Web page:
FARAVID 32/2008


Tuula Okkonen, Mystery of the Report of the United States Education Mission to Japan

The invitation of the United States Education Mission to Japan in 1946 was a turning point and can be considered an excellent initiative and a catalyst of controlled public discussion on educational policy in occupied Japan. It is evident that the Mission was not needed to improve the expertise of the occupation officials. The Mission delivered the report of recommendations concerning the educational reform at the end of its visit, and this anticipated and warmly welcomed report became the initial move and actual core for the new wave of educational reform policy aiming at demilitarization and democratization of the educational system. The report also smoothed the lines in the Civil Information and Education Section.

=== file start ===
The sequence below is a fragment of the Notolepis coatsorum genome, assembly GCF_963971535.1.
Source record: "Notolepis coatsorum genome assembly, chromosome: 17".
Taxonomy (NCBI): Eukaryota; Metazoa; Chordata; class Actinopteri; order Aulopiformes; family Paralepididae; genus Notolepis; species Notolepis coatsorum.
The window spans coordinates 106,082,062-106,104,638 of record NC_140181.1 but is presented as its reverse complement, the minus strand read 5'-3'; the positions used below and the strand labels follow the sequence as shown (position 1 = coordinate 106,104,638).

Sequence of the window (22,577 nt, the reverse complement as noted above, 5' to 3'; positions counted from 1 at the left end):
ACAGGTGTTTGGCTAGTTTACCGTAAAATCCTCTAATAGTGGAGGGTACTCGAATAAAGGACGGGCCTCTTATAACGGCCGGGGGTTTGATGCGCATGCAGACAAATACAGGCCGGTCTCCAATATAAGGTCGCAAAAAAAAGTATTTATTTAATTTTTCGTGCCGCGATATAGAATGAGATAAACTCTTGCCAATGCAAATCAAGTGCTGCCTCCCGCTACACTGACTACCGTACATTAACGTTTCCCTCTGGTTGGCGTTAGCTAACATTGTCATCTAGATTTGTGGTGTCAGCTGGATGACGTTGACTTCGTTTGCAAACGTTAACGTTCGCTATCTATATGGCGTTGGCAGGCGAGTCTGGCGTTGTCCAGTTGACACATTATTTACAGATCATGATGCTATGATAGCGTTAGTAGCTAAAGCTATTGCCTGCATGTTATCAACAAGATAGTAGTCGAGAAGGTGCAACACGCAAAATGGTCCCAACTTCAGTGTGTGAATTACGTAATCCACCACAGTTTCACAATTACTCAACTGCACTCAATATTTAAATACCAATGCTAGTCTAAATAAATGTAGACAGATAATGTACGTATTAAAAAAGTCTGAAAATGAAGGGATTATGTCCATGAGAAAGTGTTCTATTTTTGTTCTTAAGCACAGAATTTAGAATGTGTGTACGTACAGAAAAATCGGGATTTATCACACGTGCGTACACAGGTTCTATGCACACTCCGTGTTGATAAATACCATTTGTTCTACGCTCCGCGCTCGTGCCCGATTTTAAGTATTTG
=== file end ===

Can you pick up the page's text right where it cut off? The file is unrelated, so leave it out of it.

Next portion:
The features of the report indicate that it cannot be considered an independent work of the group of American educators. It is noted that the anonymity of the writer(s) was not known by the Japanese. All the members of Mission were not informed of the contents of the report in Tokyo, and after the trip some members testified that differences of opinion concerning the reforms were significant. Inner circle of the group consisted of the representatives of the Department of State Gordon Bowles and Paul Stewart and the Army liaison was John Andrews. They, and especially Bowles, were responsible for the report of the Mission.


Faravid 32/2008